In general, theater takes a great amount of skill, patience, wit and intestinal and mental fortitude to pull off well. There are countless variables to nail down, like blocking, timing, props, egos and more before a production is ready to share with audiences. Interactive theater throws caution to the wind by incorporating the one uncontrollable element into the show: the audience. Now the entire cast must take every ounce of talent they have and be ready for whatever an audience member might say or do, while still sticking to the script and staying in character. Drunk Talk takes interactive theater into the realm of controlled chaos by setting the show inside a bar and plastering its audience with liquor. The result – while not finely honed to perfection yet – is nothing short of a fantastic and memorable time.
McSwiggins is one of the many dive bars in Hollywood. It’s dingy, dirty, has a malfunctioning toilet and plenty of history. It also has an unbelievably loyal group of barflies, including the seasoned career alcoholic Earl (Bruce Schroffel), the would-be womanizer Kurt (Greg Hoyt), the bar napkin writer Jerry (Lance Whinery), the hopeless bartender groupie Claire (Kirsten Berman), the shady politician (Kim Estes) and the chronically fighting couple Marcy and Joe (Danielle Kasen and Tobias Jelinek). The establishment is run by a young bartender (Steve Sears) and his long suffering busboy (David Alfano). Everyone – including the audience – has come together for one evening to celebrate the last night for McSwiggins before it gets torn down and converted into a youth center. As the patrons drink ever deeper into their glasses fights will break out, histories will be revealed, relationships will end while new ones form and just maybe this group of misfits will come up with a way to save the bar.
The mood is set perfectly from the moment audience members walk into the theater. The set designers have done a wonderful job creating an authentic bar atmosphere for both the performance and audience areas. Stools and benches are available to sit on everywhere while cocktail tables punctuate the floor in the appropriate places. The audience is even invited to purchase alcohol from the stage bar before the show, making theatergoers feel more like patrons rather than spectators. To that end, the cast also does their part to bridge the gap between actor and audience, milling inconspicuously about the bar, mingling with guests and enjoying the show until they suddenly stand up and spout off dialog. It’s a great effect and will definitely surprise those that aren’t familiar with the actors.
For an opening night performance, Drunk Talk ran relatively smoothly and all of the necessary elements jelled well. The writing – by Lance Whinery – is engaging and genuinely funny, like when Jerry discovers that the bartender isn’t pursuing acting…in Hollywood. “You are blowing my mind,” Jerry says with outrageous disbelief. Each character feels fully developed and could easily leave the bar with the audience at the end of the show and exist in the real world. The dialog is also believable – for the most part – and full of natural punch lines that never seem like they’re trying too hard. Of course the material is only as good as the players presenting it. Thankfully, the cast does a commendable job overall with only a few nitpicky complaints like dropped props and one seemingly forgotten line.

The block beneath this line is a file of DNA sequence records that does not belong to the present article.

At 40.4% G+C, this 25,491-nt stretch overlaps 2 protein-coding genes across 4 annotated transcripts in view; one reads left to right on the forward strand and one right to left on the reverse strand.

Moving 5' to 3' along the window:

While the cast is more than competent, there are noticeable disparities in performances as some actors don’t project as much as they should or don’t look as comfortable with their characters or material yet. Nevertheless, each actor steals the show for respective moments – whether it’s Kim Estes leaping over the bar top to serve drinks, David Alfano delivering a scathing review of everyone’s lives or Kirsten Berman beating Greg Hoyt in strip Tetris. Standout performances, however, are given by both Tobias Jelinek and Danielle Kasen. Their dynamic acting and combative stage relationship bring a high level of energy to the otherwise mellow production.
Drunk Talk is produced and directed by Thomas Blake who is also the producer/director of Los Angeles’ other hit interactive theater production Point Break LIVE! Blake has done a great job with Drunk Talk as well, giving the characters excellent blocking so that they make good use of the space and never pull focus unintentionally. Unlike PBL!, however, Drunk Talk only runs roughly an hour-long and doesn’t quite reach the levels of absurdity that PBL! does. Perhaps Drunk Talk isn’t trying to recreate the PBL! experience – perhaps it doesn’t need to – but the seeds are definitely planted for the kind of community experience that PBL! veterans have come to enjoy. For instance, whenever a character says the name of the bar everyone is supposed to yell “McSwiggins!” and toast. Additionally, Earl sings a silly bar song to the tune of “If I Only Had a Brain” and it’s easy to imagine the whole audience singing along with drinks raised as soon as the show becomes popular.
Drunk Talk isn’t perfect yet – how can it be after only one show? It could stand for a little more energy, another half hour of content and a little snappier line delivery. Whatever other opening night deficiencies it might have, the most glaring is the shortage of audience interaction. Even though each audience member is supposedly an individual bar patron, it currently feels like the cast is acting around the audience rather than with it, which will require more ad-lib. The best extemporaneous material usually comes when actors look for ways to make material they’ve performed over and over again feel fresh for themselves. Since Blake, Whinery and the rest of the talented cast have crafted an entertaining, funny product with potential bursting from ever seam, there’s no reason to doubt that Drunk Talk will reach those lofty heights of spontaneous comedy.
Check out Drunk Talk next time you’re in Los Angeles.